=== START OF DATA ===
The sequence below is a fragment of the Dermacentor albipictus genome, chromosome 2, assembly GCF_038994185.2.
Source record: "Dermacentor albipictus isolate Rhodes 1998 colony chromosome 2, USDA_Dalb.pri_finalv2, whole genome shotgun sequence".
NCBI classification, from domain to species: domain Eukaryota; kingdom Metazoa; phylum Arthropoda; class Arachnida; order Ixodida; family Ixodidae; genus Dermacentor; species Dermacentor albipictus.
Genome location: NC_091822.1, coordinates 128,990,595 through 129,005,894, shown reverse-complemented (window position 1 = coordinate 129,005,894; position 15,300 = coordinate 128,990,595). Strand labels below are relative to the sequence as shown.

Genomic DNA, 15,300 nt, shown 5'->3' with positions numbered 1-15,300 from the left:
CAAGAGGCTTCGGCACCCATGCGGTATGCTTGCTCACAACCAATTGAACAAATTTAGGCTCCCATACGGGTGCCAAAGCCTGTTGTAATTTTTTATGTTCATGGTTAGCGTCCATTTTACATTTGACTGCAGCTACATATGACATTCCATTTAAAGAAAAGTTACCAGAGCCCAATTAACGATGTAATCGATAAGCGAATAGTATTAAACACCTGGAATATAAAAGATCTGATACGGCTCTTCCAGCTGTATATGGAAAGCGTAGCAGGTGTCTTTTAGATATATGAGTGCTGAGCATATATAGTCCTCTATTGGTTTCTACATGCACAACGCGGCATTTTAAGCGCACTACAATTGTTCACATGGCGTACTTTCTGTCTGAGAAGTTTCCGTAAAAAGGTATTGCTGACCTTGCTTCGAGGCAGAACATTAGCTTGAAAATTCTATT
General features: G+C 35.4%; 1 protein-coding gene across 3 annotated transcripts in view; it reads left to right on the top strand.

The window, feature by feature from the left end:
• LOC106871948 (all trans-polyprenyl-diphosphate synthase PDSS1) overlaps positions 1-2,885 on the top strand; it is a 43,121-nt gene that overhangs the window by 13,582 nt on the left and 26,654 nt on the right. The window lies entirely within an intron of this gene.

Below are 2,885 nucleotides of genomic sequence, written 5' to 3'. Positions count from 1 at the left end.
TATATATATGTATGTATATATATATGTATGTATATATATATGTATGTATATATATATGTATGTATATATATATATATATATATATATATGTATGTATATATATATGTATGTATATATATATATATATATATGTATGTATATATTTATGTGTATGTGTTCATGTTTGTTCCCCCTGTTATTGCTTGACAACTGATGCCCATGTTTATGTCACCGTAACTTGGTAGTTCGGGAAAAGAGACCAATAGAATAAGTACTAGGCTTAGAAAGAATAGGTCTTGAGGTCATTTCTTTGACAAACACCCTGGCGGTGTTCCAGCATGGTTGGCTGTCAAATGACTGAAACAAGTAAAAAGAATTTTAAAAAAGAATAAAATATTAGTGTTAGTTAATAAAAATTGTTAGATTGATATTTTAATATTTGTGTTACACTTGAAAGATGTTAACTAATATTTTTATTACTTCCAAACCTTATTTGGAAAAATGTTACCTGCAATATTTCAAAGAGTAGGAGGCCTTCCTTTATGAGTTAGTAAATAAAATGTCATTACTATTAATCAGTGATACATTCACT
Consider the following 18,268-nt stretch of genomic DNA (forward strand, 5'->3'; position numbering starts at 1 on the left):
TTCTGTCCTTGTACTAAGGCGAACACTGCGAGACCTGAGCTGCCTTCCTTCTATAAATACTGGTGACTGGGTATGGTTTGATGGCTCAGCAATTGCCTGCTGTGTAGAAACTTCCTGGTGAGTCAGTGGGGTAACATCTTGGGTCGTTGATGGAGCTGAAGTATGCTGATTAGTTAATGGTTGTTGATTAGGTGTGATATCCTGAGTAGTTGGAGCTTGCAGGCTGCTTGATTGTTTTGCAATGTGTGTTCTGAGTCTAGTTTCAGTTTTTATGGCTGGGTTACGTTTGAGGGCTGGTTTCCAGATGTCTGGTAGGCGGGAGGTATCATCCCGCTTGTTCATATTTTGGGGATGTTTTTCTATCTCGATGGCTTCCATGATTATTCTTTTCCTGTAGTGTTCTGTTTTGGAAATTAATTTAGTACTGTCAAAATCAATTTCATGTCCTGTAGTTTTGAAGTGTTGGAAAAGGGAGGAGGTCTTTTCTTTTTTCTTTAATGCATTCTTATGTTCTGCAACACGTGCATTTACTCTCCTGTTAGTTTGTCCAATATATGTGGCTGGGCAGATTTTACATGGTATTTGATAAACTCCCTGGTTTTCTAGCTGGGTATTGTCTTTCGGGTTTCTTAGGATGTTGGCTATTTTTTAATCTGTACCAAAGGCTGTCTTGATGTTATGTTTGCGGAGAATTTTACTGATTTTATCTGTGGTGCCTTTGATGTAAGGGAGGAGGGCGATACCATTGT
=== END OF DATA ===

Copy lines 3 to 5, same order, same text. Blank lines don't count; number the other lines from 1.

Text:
NCBI classification, from domain to species: domain Eukaryota; kingdom Metazoa; phylum Arthropoda; class Arachnida; order Ixodida; family Ixodidae; genus Dermacentor; species Dermacentor albipictus.
Genome location: NC_091822.1, coordinates 128,990,595 through 129,005,894, shown reverse-complemented (window position 1 = coordinate 129,005,894; position 15,300 = coordinate 128,990,595). Strand labels below are relative to the sequence as shown.

Genomic DNA, 15,300 nt, shown 5'->3' with positions numbered 1-15,300 from the left: